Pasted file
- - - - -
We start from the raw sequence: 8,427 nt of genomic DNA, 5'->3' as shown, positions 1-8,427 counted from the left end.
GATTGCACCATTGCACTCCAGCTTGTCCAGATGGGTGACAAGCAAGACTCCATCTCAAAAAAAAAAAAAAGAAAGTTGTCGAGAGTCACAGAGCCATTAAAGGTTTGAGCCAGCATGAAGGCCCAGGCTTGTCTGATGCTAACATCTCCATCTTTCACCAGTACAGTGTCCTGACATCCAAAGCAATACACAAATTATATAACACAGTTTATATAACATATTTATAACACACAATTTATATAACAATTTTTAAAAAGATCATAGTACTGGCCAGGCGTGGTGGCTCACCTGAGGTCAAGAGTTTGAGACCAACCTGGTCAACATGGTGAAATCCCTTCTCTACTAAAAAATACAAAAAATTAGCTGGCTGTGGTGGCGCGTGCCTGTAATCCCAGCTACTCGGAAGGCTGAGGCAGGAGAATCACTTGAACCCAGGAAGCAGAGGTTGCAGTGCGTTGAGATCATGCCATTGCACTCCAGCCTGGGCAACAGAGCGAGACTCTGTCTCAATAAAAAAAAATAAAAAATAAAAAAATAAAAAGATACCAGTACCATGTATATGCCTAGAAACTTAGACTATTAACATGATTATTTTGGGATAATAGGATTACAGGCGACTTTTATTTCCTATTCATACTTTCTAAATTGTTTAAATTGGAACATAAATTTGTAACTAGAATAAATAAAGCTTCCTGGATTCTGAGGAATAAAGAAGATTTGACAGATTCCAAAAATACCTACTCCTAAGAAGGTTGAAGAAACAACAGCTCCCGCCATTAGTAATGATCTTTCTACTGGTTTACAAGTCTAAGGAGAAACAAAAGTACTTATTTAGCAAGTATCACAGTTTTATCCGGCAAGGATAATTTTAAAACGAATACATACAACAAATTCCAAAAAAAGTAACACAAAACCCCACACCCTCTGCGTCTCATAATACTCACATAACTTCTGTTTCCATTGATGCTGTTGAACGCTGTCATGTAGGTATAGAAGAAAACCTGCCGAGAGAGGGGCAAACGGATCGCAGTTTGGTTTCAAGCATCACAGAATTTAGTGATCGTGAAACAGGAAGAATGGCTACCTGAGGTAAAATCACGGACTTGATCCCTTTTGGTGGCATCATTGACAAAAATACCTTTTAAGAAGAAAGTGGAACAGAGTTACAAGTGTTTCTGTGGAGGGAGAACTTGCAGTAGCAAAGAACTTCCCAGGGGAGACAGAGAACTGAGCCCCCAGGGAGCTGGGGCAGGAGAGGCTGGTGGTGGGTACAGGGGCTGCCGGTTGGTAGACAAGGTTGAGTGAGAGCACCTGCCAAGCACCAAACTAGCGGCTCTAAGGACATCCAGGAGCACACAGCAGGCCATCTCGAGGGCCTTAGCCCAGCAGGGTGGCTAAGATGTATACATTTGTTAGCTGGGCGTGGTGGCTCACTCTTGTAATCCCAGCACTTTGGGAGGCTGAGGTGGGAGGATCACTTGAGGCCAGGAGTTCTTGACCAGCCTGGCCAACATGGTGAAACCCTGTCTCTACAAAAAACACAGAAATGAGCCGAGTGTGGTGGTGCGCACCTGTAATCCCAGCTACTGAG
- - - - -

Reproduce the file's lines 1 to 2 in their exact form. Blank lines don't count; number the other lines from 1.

We start from the raw sequence: 8,427 nt of genomic DNA, 5'->3' as shown, positions 1-8,427 counted from the left end.
GATTGCACCATTGCACTCCAGCTTGTCCAGATGGGTGACAAGCAAGACTCCATCTCAAAAAAAAAAAAAAGAAAGTTGTCGAGAGTCACAGAGCCATTAAAGGTTTGAGCCAGCATGAAGGCCCAGGCTTGTCTGATGCTAACATCTCCATCTTTCACCAGTACAGTGTCCTGACATCCAAAGCAATACACAAATTATATAACACAGTTTATATAACATATTTATAACACACAATTTATATAACAATTTTTAAAAAGATCATAGTACTGGCCAGGCGTGGTGGCTCACCTGAGGTCAAGAGTTTGAGACCAACCTGGTCAACATGGTGAAATCCCTTCTCTACTAAAAAATACAAAAAATTAGCTGGCTGTGGTGGCGCGTGCCTGTAATCCCAGCTACTCGGAAGGCTGAGGCAGGAGAATCACTTGAACCCAGGAAGCAGAGGTTGCAGTGCGTTGAGATCATGCCATTGCACTCCAGCCTGGGCAACAGAGCGAGACTCTGTCTCAATAAAAAAAAATAAAAAATAAAAAAATAAAAAGATACCAGTACCATGTATATGCCTAGAAACTTAGACTATTAACATGATTATTTTGGGATAATAGGATTACAGGCGACTTTTATTTCCTATTCATACTTTCTAAATTGTTTAAATTGGAACATAAATTTGTAACTAGAATAAATAAAGCTTCCTGGATTCTGAGGAATAAAGAAGATTTGACAGATTCCAAAAATACCTACTCCTAAGAAGGTTGAAGAAACAACAGCTCCCGCCATTAGTAATGATCTTTCTACTGGTTTACAAGTCTAAGGAGAAACAAAAGTACTTATTTAGCAAGTATCACAGTTTTATCCGGCAAGGATAATTTTAAAACGAATACATACAACAAATTCCAAAAAAAGTAACACAAAACCCCACACCCTCTGCGTCTCATAATACTCACATAACTTCTGTTTCCATTGATGCTGTTGAACGCTGTCATGTAGGTATAGAAGAAAACCTGCCGAGAGAGGGGCAAACGGATCGCAGTTTGGTTTCAAGCATCACAGAATTTAGTGATCGTGAAACAGGAAGAATGGCTACCTGAGGTAAAATCACGGACTTGATCCCTTTTGGTGGCATCATTGACAAAAATACCTTTTAAGAAGAAAGTGGAACAGAGTTACAAGTGTTTCTGTGGAGGGAGAACTTGCAGTAGCAAAGAACTTCCCAGGGGAGACAGAGAACTGAGCCCCCAGGGAGCTGGGGCAGGAGAGGCTGGTGGTGGGTACAGGGGCTGCCGGTTGGTAGACAAGGTTGAGTGAGAGCACCTGCCAAGCACCAAACTAGCGGCTCTAAGGACATCCAGGAGCACACAGCAGGCCATCTCGAGGGCCTTAGCCCAGCAGGGTGGCTAAGATGTATACATTTGTTAGCTGGGCGTGGTGGCTCACTCTTGTAATCCCAGCACTTTGGGAGGCTGAGGTGGGAGGATCACTTGAGGCCAGGAGTTCTTGACCAGCCTGGCCAACATGGTGAAACCCTGTCTCTACAAAAAACACAGAAATGAGCCGAGTGTGGTGGTGCGCACCTGTAATCCCAGCTACTGAG